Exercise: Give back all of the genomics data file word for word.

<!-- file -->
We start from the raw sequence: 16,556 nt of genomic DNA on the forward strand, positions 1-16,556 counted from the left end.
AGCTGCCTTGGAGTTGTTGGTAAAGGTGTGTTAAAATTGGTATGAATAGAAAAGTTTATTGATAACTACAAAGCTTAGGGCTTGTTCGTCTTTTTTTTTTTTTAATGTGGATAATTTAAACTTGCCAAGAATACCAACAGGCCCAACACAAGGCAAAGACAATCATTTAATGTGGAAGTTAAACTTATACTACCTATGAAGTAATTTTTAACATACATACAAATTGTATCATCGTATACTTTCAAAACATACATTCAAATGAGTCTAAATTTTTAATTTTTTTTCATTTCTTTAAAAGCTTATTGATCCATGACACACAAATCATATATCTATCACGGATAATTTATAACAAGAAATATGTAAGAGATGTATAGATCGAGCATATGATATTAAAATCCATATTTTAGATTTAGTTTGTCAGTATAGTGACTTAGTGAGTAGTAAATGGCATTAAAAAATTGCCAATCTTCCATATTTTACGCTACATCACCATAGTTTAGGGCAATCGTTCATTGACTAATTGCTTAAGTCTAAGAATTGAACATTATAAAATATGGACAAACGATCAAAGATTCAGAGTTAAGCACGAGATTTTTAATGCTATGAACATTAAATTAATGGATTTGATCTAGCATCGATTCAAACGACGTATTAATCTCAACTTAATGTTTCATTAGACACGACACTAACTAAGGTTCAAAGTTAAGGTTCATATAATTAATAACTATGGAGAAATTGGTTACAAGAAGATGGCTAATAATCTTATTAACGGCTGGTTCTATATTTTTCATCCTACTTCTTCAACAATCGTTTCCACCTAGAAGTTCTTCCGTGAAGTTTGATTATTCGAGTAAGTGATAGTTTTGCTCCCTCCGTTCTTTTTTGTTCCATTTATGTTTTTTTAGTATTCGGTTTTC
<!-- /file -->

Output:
We start from the raw sequence: 16,556 nt of genomic DNA on the forward strand, positions 1-16,556 counted from the left end.
AGCTGCCTTGGAGTTGTTGGTAAAGGTGTGTTAAAATTGGTATGAATAGAAAAGTTTATTGATAACTACAAAGCTTAGGGCTTGTTCGTCTTTTTTTTTTTTTAATGTGGATAATTTAAACTTGCCAAGAATACCAACAGGCCCAACACAAGGCAAAGACAATCATTTAATGTGGAAGTTAAACTTATACTACCTATGAAGTAATTTTTAACATACATACAAATTGTATCATCGTATACTTTCAAAACATACATTCAAATGAGTCTAAATTTTTAATTTTTTTTCATTTCTTTAAAAGCTTATTGATCCATGACACACAAATCATATATCTATCACGGATAATTTATAACAAGAAATATGTAAGAGATGTATAGATCGAGCATATGATATTAAAATCCATATTTTAGATTTAGTTTGTCAGTATAGTGACTTAGTGAGTAGTAAATGGCATTAAAAAATTGCCAATCTTCCATATTTTACGCTACATCACCATAGTTTAGGGCAATCGTTCATTGACTAATTGCTTAAGTCTAAGAATTGAACATTATAAAATATGGACAAACGATCAAAGATTCAGAGTTAAGCACGAGATTTTTAATGCTATGAACATTAAATTAATGGATTTGATCTAGCATCGATTCAAACGACGTATTAATCTCAACTTAATGTTTCATTAGACACGACACTAACTAAGGTTCAAAGTTAAGGTTCATATAATTAATAACTATGGAGAAATTGGTTACAAGAAGATGGCTAATAATCTTATTAACGGCTGGTTCTATATTTTTCATCCTACTTCTTCAACAATCGTTTCCACCTAGAAGTTCTTCCGTGAAGTTTGATTATTCGAGTAAGTGATAGTTTTGCTCCCTCCGTTCTTTTTTGTTCCATTTATGTTTTTTTAGTATTCGGTTTTC